but the runway incidents, the high profile

incidents, they show some work really needs

to be done.”

The Garuda tragedy has, in fact, brought

even more help Indonesia’s way, if only

on a temporary basis. Representatives

arrived quickly from Boeing, the Federal

Aviation Administration and the U.S.

National Transportation Safety Board, to

help investigate. Flight data and cockpit

voice recorders are now being studied by

the Australian Transport

Safety Bureau in Canberra. A

number of Australians died in

the crash.

Voss, who joined the FSF,

the independent, non-profit

organization that pushes

safety research and initiatives

worldwide, last June, wants

regulators in general to take

their share of the load.

“I’m grateful that Indonesia

is stepping up. Other states

around the region need to learn

from this example and temper

their growth. Liberalization of

airlines was never intended to

create unbridled growth. It

was assumed a regulatory

regime would be there, able

to act and able to moderate

it,” he said.

“What is very important

in a rapidly growing economy like the Asia-

Pacific is the development and maintenance

of really good safety oversight right across

the board. That’s why there should be a strong

emphasis, not just on the airline industry, but

also on the regulatory authorities to make

sure they grow in proportion to the rapidly

growing carriers.

“It’s not a new thing and it’s not unique to

this region. The FAA had the same problem

in the U.S. when low-cost carriers became a

new phenomenon.

“My concern is to make sure proper care

is taken with the regulatory

authorities and also that

they develop good and

careful relationships with

new carriers in terms of

the new safety management

provisions that are

being promoted and are

absolutely essential.

“It requires a joint effort

and joint development

‘Any number of

people are reaching

out to Indonesia

to try to provide

assistance and

Indonesia seems

ready to take it’

Bill Voss

Chief Executive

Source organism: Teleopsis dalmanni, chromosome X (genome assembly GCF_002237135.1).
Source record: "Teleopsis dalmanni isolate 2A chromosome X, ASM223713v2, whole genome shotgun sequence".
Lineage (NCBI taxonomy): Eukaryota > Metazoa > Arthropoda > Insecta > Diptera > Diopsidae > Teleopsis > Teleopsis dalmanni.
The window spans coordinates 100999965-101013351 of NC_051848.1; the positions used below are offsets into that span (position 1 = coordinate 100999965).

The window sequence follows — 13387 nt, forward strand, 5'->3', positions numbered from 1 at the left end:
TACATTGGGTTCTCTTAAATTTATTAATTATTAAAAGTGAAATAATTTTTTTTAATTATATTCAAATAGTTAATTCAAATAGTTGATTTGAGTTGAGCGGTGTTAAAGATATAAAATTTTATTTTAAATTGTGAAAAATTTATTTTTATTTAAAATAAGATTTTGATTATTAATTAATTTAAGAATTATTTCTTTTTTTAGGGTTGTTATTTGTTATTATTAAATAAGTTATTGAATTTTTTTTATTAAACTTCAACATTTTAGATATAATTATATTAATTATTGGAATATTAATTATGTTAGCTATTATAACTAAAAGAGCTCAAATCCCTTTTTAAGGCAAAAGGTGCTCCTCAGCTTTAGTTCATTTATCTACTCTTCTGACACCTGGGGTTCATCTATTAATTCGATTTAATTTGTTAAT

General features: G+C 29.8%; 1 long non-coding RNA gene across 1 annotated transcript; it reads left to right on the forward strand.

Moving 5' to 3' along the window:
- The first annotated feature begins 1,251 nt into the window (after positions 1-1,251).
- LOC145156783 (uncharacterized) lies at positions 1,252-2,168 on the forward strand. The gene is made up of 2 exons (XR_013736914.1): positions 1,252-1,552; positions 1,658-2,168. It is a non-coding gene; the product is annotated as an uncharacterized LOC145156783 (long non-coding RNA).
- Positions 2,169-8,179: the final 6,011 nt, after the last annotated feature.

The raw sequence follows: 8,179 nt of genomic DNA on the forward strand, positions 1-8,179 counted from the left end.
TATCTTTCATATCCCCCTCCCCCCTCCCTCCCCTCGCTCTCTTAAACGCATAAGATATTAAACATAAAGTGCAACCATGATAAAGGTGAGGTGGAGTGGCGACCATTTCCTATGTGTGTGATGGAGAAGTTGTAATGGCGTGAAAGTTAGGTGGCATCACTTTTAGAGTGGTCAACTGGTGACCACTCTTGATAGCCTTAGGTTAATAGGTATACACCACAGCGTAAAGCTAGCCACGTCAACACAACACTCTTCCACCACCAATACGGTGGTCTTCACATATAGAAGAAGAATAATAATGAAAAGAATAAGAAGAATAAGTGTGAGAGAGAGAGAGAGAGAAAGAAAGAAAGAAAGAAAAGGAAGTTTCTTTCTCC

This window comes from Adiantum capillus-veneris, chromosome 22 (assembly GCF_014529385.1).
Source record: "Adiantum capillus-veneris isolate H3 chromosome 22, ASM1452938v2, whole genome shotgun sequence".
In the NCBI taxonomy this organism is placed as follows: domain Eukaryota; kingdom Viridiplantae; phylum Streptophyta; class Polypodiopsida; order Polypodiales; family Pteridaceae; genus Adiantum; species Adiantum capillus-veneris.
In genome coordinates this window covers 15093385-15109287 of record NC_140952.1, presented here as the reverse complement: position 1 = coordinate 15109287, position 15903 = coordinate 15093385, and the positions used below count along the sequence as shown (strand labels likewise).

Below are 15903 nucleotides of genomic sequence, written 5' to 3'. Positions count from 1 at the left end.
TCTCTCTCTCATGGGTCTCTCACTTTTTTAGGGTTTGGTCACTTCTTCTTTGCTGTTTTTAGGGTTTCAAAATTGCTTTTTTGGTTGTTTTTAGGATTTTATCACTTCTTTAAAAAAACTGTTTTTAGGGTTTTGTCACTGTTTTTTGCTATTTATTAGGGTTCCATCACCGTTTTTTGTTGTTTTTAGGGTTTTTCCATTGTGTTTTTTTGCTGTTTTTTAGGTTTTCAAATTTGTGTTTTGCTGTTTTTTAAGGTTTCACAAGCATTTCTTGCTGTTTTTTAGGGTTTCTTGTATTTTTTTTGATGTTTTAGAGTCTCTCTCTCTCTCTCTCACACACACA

Flight Safety Foundation

A tough six days …

• A Garuda Indonesia B737-400 crashed at Yokyakarta on March 7, killing 22

passengers after it overran the runway. The pilot later reported a powerful

downdraft occurred before a landing which saw the 15-year-old aircraft’s nose

gear break off and a fire start.

• Dubai airport, one of the world’s major hubs, was closed for eight hours on March

12 after a Biman Bangladesh A321 reportedly blew a front tyre or suffered from

a landing gear collapse while attempting takeoff. Fourteen passengers suffered

minor injuries.

• The Bombardier turboprop fleets operated by All Nippon Airways (ANA) and

Japan Airlines (JAL) were grounded for two days for checks after a wheel door

failed on an ANA Dash-8 Q400, forcing it to land on its nose at Kochi in Japan

on March 13. No one was hurt, but at least 80 flights were cancelled.

between the industry and

the regulator. If they don’t

get it right, we are going to

have some difficult times.”

W h i le G ü nt her

Matschnigg, IATA senior

vice-president for safety

operations and infrastructure,

agreed countries with

rapidly developing aviation

markets have specific needs,

he didn’t want to single out

Indonesia. “We’re willing and able to work

with any country that may need assistance,”

he said. “Development is good, but it’s how

to manage this development, how to manage

the growth. If it goes too fast, then we have

to be careful. Our IATA Operational Safety

Audit (IOSA), for example, is a valuable tool

that can help countries manage their airline

safety oversight responsibilities.”

IATA and ICAO split responsibilities

when they agree there is a safety issue in a

country or area. ICAO deals with the regulators